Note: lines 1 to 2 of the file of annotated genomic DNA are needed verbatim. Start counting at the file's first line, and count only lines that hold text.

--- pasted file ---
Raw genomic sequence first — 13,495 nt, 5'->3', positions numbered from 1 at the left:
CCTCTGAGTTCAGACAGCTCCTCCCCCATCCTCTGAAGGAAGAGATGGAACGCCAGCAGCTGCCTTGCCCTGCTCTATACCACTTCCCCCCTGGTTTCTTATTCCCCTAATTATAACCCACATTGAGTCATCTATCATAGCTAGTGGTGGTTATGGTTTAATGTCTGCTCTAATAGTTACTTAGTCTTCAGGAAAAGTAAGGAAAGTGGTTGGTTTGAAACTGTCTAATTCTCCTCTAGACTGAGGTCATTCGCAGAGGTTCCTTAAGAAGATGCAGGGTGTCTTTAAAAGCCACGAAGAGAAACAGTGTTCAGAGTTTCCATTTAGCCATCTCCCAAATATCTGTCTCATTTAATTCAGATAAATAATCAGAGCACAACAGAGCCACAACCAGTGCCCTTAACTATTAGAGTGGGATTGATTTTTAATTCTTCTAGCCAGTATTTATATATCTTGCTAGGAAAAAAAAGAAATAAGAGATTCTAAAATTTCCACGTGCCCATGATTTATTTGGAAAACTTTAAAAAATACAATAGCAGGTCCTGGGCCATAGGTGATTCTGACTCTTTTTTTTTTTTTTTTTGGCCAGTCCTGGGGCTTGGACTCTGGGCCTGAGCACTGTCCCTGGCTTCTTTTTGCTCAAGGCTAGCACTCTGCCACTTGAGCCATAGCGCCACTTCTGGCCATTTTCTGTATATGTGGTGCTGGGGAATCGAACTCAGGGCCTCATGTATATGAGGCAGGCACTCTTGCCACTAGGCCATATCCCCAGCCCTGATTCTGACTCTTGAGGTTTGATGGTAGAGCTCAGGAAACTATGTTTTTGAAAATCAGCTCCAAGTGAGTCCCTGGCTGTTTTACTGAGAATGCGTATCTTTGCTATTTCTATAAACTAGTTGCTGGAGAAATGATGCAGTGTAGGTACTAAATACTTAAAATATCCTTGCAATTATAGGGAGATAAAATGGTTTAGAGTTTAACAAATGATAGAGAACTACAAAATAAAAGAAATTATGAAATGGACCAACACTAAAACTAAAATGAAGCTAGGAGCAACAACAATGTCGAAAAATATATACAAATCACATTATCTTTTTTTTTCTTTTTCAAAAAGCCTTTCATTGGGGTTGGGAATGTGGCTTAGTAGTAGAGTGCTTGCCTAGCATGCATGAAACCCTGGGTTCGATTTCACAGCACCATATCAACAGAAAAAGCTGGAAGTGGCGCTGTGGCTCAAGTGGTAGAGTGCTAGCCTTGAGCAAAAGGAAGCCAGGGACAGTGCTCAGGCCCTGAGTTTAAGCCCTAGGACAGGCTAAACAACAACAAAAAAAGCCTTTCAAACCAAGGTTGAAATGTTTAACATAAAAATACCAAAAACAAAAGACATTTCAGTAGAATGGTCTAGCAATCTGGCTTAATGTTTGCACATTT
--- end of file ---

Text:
Raw genomic sequence first — 13,495 nt, 5'->3', positions numbered from 1 at the left:
CCTCTGAGTTCAGACAGCTCCTCCCCCATCCTCTGAAGGAAGAGATGGAACGCCAGCAGCTGCCTTGCCCTGCTCTATACCACTTCCCCCCTGGTTTCTTATTCCCCTAATTATAACCCACATTGAGTCATCTATCATAGCTAGTGGTGGTTATGGTTTAATGTCTGCTCTAATAGTTACTTAGTCTTCAGGAAAAGTAAGGAAAGTGGTTGGTTTGAAACTGTCTAATTCTCCTCTAGACTGAGGTCATTCGCAGAGGTTCCTTAAGAAGATGCAGGGTGTCTTTAAAAGCCACGAAGAGAAACAGTGTTCAGAGTTTCCATTTAGCCATCTCCCAAATATCTGTCTCATTTAATTCAGATAAATAATCAGAGCACAACAGAGCCACAACCAGTGCCCTTAACTATTAGAGTGGGATTGATTTTTAATTCTTCTAGCCAGTATTTATATATCTTGCTAGGAAAAAAAAGAAATAAGAGATTCTAAAATTTCCACGTGCCCATGATTTATTTGGAAAACTTTAAAAAATACAATAGCAGGTCCTGGGCCATAGGTGATTCTGACTCTTTTTTTTTTTTTTTTTGGCCAGTCCTGGGGCTTGGACTCTGGGCCTGAGCACTGTCCCTGGCTTCTTTTTGCTCAAGGCTAGCACTCTGCCACTTGAGCCATAGCGCCACTTCTGGCCATTTTCTGTATATGTGGTGCTGGGGAATCGAACTCAGGGCCTCATGTATATGAGGCAGGCACTCTTGCCACTAGGCCATATCCCCAGCCCTGATTCTGACTCTTGAGGTTTGATGGTAGAGCTCAGGAAACTATGTTTTTGAAAATCAGCTCCAAGTGAGTCCCTGGCTGTTTTACTGAGAATGCGTATCTTTGCTATTTCTATAAACTAGTTGCTGGAGAAATGATGCAGTGTAGGTACTAAATACTTAAAATATCCTTGCAATTATAGGGAGATAAAATGGTTTAGAGTTTAACAAATGATAGAGAACTACAAAATAAAAGAAATTATGAAATGGACCAACACTAAAACTAAAATGAAGCTAGGAGCAACAACAATGTCGAAAAATATATACAAATCACATTATCTTTTTTTTTCTTTTTCAAAAAGCCTTTCATTGGGGTTGGGAATGTGGCTTAGTAGTAGAGTGCTTGCCTAGCATGCATGAAACCCTGGGTTCGATTTCACAGCACCATATCAACAGAAAAAGCTGGAAGTGGCGCTGTGGCTCAAGTGGTAGAGTGCTAGCCTTGAGCAAAAGGAAGCCAGGGACAGTGCTCAGGCCCTGAGTTTAAGCCCTAGGACAGGCTAAACAACAACAAAAAAAGCCTTTCAAACCAAGGTTGAAATGTTTAACATAAAAATACCAAAAACAAAAGACATTTCAGTAGAATGGTCTAGCAATCTGGCTTAATGTTTGCACATTT